1. Tax treatment is a big part of it. You want EU revenue to stay in the EU, so as not to pay US taxes on it. If Ireland were to leave the EU, then it would no longer be useful as a place to park EU revenue.

        I like Ireland too and admire its tech economy. But it’s built in part on having a specific, favorable situation with EU taxes. The rest of the EU isn’t happy about that and is pushing back.

      2. Except that the sands are shifting at the EU with Brexit. The “old” EU will have to adapt — or die. Ireland has lots of attributes besides favorable taxes: a talented, young STEM-educated workforce, English speaking, great geography, low-cost transportation (including air), etc. I’d urge you to go see this transformation for yourself, as we did this summer.

  2. I’m with nelsonminar on this. Good for the Irish that they came up with a successful scheme for attracting tech but yes, the scheme is based on avoiding taxes in European countries where the goods are sold. European tax payers have subsidized Ireland’s transformation into a modern European country. Fine. But it’s time to call it what it is and not romanticize international tax fraud.

    BTW, I think Greece, Croatia, Sardinia or Northern Italy look a lot more like my home, California.

  3. ” Old Europe”? How Rumsfeldian…

    The Irish will not slaughter the goose that lays its golden eggs. Like other small countries whose niche economies are based on or substantially enhanced by being tax havens they will navigate this very cautiously. Compare to recent policy changes in Luxembourg and Switzerland.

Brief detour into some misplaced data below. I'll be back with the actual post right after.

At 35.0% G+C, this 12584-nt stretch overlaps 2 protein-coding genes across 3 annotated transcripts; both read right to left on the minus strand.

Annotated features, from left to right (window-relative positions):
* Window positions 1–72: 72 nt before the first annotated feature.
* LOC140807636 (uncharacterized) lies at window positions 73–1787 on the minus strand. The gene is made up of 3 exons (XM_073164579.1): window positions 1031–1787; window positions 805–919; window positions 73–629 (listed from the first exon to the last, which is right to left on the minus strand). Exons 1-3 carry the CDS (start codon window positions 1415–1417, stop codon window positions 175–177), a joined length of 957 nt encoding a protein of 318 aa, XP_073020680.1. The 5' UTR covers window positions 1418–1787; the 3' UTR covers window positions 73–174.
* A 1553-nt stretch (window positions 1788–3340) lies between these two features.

Before mistaking UK tabloids as guidance on international issues, let’s have a look at this Reuters report from 2013:
    “Historically, tax residence has been determined by where companies make sales”. These multinationals sell the vast bulk of their products in Europe outside of Ireland but “pay” taxes for them in Ireland at almost 0%. It’s fraudulent, plain and simple.

    Ireland is an accomplice to the Symantecs, Apples, Oracles in this scheme that finally is being addressed forcefully by the EU. Tax payers and entrepreneurs in France, Germany, Italy who make an honest living and pay their fair share of taxes shouldn’t have to make up for the loopholes exploited by others. Basta.

    1. I think you’re confused about who has the upper hand in this negotiation. The “old” EU is being shaken to its core. Ireland is now the Silicon Valley of Europe. The UK is bailing on the EU. And notice how this “punishment” is retroactive; no mention of the tax rate going forward. It’s too late for economic “chest beating.”

  4. ““Here we have the largest corporation in capitalization not only in America, but in the world, bigger than GM was at its peak, and claiming that most of its profits originate from about a few hundred people working in Ireland — that’s a fraud,” Stiglitz said. “A tax law that encourages American firms to keep jobs abroad is wrong, and I think we can get a consensus in America to get that changed.”
    Nobel Laureate Joseph Stiglitz

    From “Stiglitz Calls Apple’s Profit Reporting in Ireland ‘a Fraud’”